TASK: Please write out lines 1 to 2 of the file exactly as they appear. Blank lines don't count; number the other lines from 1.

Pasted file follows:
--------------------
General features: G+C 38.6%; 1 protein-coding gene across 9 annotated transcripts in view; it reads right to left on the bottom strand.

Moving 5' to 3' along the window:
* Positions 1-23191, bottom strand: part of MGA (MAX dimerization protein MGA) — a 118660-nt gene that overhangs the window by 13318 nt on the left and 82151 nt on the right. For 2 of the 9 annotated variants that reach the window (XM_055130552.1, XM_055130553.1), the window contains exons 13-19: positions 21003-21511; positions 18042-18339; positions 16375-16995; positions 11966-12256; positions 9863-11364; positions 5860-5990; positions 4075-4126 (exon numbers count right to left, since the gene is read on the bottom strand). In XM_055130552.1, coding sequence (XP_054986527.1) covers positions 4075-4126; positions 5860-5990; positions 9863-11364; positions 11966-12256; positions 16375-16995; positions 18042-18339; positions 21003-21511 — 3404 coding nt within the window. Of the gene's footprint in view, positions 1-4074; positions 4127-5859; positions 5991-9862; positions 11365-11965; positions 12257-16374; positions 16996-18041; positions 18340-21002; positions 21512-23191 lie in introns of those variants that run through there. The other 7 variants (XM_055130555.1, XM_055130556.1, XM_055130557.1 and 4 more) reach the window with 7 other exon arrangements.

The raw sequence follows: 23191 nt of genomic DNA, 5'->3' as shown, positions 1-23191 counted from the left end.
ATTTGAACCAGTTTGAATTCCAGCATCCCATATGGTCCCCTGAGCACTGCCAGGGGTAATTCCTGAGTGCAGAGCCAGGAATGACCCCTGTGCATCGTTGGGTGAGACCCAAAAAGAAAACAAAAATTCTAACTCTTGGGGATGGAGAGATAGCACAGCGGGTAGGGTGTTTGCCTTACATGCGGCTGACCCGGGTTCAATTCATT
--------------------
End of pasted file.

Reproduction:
General features: G+C 38.6%; 1 protein-coding gene across 9 annotated transcripts in view; it reads right to left on the bottom strand.

Moving 5' to 3' along the window: